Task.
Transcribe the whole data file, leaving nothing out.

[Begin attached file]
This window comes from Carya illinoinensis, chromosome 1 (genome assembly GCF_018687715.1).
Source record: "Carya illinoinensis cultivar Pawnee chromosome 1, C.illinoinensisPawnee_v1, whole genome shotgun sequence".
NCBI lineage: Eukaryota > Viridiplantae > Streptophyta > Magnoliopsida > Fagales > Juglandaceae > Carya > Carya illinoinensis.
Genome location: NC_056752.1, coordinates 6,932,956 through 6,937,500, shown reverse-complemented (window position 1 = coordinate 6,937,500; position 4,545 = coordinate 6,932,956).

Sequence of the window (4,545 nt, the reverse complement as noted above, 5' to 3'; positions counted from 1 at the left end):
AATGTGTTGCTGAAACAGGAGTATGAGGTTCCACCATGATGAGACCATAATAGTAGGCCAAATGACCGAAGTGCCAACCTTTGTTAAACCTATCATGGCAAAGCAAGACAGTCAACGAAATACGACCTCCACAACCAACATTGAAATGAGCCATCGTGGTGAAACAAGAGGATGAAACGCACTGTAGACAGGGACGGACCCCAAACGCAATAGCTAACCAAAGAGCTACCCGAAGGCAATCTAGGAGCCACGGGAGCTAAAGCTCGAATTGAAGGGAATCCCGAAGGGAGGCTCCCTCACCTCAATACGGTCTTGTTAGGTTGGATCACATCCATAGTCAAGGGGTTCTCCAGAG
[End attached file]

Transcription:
This window comes from Carya illinoinensis, chromosome 1 (genome assembly GCF_018687715.1).
Source record: "Carya illinoinensis cultivar Pawnee chromosome 1, C.illinoinensisPawnee_v1, whole genome shotgun sequence".
NCBI lineage: Eukaryota > Viridiplantae > Streptophyta > Magnoliopsida > Fagales > Juglandaceae > Carya > Carya illinoinensis.
Genome location: NC_056752.1, coordinates 6,932,956 through 6,937,500, shown reverse-complemented (window position 1 = coordinate 6,937,500; position 4,545 = coordinate 6,932,956).

Sequence of the window (4,545 nt, the reverse complement as noted above, 5' to 3'; positions counted from 1 at the left end):
AATGTGTTGCTGAAACAGGAGTATGAGGTTCCACCATGATGAGACCATAATAGTAGGCCAAATGACCGAAGTGCCAACCTTTGTTAAACCTATCATGGCAAAGCAAGACAGTCAACGAAATACGACCTCCACAACCAACATTGAAATGAGCCATCGTGGTGAAACAAGAGGATGAAACGCACTGTAGACAGGGACGGACCCCAAACGCAATAGCTAACCAAAGAGCTACCCGAAGGCAATCTAGGAGCCACGGGAGCTAAAGCTCGAATTGAAGGGAATCCCGAAGGGAGGCTCCCTCACCTCAATACGGTCTTGTTAGGTTGGATCACATCCATAGTCAAGGGGTTCTCCAGAG